Once mobile, the two standouts of the new Atego range are the engine brake and the new PowerShift transmission. Drivers of Mercedes’s past models will be used to the mediocre performance of the combined exhaust brake and AEB (active engine brake), which required high rpm to produce a decent level of retardation. That is all a thing of the past with the new standard-fit engine brake producing some 340 kW of retardation, which is simply outstanding in a truck of this size – the benefits including reduced service brake wear and also increased ease of operation for the operator.

During the test route of the new Benz rigid truck range, PowerTorque drove an Atego loaded to 14 tonnes down the infamous Toowoomba range, the engine brake held the vehicle under the stipulated 35 km/hr with ease – in fact, we were required to regulate the intensity of the engine brake with the right-hand stalk, as on Stage 3 the retardation provided was too intense.

The new eight-speed Powershift transmission was a gem to operate. Previous-generation Mercedes trucks, fitted with either semi or fully automated gearshifts, made use of the ‘Telligent’ gearshift selector mounted on the left-hand armrest. This gear selector was somewhat clumsy to operate, and took some time to grasp for operators new to the brand. A big change for the new range of Benz trucks is the right-hand column stalk operated gearshift selector. To upshift, simply raise the stalk, and, to downshift, simply push down on the stalk. To select from Reverse to Neutral to Drive, simply twist the selector integrated into the right stalk, following a very similar setup to that offered by Scania.

Moving into the heavy range, Mercedes offers a range of 6×2, 6×4, and 8×4 rigid vehicles. The 6×2 range, available in 299 and 354 hp variants, is targeted towards vocations such as 14-pallet curtainsider and tray work, for both city distribution tasks as well as intrastate duties. The 32,000 kg GCM allows operators to tow a trailer behind to carry additional freight.

These two 6×2 rigid vehicles feature the same OM936 engine and eight-speed Powershift AMT as the Atego medium-duty rigid vehicle mentioned earlier.

As the Atego is no longer available in 6×2 guise, many operators will move to the larger-capacity Actros 6×2, with the additional benefits of higher horsepower, bigger cab options and also increased towing abilities. Compared with the Atego, the Actros 6×2 runs on 22.5” wheels all-round. Despite the Actros range sitting taller than the smaller Atego, cabin access is still outstanding thanks to the 2.3-metre cab width that has allowed Mercedes engineers to design the cab steps in such as way that allows for exceptional cab access.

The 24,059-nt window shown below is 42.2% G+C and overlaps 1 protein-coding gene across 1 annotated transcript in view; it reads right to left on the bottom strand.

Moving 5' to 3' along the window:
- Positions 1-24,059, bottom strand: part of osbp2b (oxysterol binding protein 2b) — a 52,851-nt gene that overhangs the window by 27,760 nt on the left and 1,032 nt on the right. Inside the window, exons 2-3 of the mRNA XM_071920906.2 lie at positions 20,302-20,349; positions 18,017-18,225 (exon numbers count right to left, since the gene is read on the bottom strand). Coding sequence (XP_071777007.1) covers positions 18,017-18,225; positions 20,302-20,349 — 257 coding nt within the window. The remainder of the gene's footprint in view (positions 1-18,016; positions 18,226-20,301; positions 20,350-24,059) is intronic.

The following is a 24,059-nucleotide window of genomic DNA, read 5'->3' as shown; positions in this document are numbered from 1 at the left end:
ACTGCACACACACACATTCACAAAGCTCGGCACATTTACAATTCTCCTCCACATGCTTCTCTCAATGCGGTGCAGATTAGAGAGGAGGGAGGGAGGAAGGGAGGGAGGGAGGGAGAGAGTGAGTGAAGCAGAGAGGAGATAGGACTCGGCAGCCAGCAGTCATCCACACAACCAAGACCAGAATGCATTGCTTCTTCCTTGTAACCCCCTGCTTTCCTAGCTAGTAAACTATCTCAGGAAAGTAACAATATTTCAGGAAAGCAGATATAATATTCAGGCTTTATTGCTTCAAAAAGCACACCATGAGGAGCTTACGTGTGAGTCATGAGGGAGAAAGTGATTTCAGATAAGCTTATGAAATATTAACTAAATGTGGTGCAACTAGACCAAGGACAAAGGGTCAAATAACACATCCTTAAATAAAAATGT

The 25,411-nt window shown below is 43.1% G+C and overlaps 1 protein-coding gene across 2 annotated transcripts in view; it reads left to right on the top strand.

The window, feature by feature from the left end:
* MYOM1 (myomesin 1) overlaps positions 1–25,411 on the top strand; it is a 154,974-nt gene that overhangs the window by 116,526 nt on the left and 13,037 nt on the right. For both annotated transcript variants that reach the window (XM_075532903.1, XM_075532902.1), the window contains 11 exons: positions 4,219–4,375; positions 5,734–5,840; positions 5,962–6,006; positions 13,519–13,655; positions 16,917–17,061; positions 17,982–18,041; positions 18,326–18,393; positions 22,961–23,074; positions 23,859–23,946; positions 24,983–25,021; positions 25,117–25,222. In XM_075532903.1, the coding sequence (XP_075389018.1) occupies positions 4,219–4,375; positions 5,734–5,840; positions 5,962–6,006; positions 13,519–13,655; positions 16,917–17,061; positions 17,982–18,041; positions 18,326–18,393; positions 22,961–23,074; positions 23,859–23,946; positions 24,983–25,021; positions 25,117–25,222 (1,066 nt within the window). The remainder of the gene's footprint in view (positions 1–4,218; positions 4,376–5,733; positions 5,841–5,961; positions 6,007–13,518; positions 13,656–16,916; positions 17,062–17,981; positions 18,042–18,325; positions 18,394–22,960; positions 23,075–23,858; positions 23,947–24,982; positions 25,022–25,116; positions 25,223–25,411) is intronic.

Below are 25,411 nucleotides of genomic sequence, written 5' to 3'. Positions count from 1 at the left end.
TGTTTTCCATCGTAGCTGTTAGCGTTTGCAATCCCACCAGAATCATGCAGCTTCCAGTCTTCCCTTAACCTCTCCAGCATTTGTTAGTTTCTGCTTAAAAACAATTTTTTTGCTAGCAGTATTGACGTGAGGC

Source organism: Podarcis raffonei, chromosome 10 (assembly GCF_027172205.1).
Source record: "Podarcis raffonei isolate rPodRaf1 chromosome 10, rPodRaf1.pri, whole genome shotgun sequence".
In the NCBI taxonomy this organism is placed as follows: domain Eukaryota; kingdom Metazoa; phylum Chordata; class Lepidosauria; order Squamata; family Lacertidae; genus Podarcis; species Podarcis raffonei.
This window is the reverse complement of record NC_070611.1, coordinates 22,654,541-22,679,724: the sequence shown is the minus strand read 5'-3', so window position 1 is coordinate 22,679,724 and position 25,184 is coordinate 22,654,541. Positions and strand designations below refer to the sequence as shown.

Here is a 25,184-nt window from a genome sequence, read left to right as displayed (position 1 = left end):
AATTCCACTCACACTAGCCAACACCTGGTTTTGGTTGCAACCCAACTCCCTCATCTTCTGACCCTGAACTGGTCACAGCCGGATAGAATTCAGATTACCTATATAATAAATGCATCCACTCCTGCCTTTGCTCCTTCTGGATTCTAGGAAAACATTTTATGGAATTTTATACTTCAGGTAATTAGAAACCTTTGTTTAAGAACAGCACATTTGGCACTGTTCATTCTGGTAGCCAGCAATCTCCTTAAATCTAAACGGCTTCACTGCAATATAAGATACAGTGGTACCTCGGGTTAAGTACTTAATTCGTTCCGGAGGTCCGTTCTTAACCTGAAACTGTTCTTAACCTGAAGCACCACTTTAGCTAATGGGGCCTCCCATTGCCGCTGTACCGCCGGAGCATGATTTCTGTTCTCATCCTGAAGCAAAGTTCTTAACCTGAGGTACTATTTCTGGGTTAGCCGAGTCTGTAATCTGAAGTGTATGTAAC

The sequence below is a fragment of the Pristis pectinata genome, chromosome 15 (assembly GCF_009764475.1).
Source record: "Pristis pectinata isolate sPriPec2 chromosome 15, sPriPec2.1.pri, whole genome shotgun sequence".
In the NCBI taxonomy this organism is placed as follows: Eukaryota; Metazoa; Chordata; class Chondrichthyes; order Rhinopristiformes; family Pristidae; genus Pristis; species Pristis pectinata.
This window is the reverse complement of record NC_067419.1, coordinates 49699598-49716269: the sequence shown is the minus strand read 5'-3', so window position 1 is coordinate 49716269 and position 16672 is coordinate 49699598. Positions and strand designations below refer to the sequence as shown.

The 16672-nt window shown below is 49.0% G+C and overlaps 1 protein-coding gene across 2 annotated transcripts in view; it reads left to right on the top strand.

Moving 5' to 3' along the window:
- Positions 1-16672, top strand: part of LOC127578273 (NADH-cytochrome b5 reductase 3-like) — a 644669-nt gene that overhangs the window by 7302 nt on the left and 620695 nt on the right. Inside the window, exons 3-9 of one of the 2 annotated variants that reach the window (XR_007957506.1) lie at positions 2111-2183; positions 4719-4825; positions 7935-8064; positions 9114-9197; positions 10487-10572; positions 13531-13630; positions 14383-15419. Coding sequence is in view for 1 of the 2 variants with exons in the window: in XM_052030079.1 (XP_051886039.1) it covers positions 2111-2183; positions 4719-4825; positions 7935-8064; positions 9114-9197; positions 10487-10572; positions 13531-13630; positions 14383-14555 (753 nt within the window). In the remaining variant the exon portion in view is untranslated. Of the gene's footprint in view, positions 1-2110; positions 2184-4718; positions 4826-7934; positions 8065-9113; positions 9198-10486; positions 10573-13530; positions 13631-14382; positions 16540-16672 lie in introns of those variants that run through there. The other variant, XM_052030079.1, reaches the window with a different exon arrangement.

Driving the Actros 2530 6×2, PowerTorque was amazed at the ride quality, along some fairly ordinary roads around Toowoomba. Admittedly, a long wheelbase always helps with ride, but this truck truly was sensational to ride in, and those doing long trips interstate will arrive at their destination feeling fresh and relaxed.

In addition to the 6×2 range, Benz has also released its new 6×4 range of vehicles, available with two different engine size options. The same OM936 7.7-litre engine used in the 6×2 variant is offered alongside its bigger brother, the OM470. This 10.7-litre inline six-cylinder is available in ratings of 394 hp, 428 hp and 455 hp for those applications needing added oomph.

Unlike the 6×2 variant, Mercedes is fitting a 12-speed AMT to the 6×4 range of vehicles. The 12-speed box will provide a finer spread of gears available to the operator, as this type of vehicle is quite often used in unique operations that can include off-road work, such as tandem-drive tippers and rubbish trucks.

The same cab with its excellent access is offered, as well as a sleeper cabin option for those who can be required to spend a night or more away from home. The vehicle evaluated by PowerTorque featured Benz’s famous hub reduction diffs; however, Mercedes-Benz product manager Paul Fagg confirmed that the standard-fit axles would include hypoid differentials, with hub reduction available as an option. Paul explained that hypoid diffs, suited primarily to on-highway operations, provide both a tare weight and fuel efficiency advantage, whereas the hub reduction diffs are ideal for off-road tasks due to increased ground clearance, improved tractive ability and the standard-fit power divider and differential locks.

Probably the biggest change to the Benz rigid line-up is the new 8×4, which is identified by its different grille design and also the increased ground clearance commonly required for the type of vocations this truck is likely to be employed.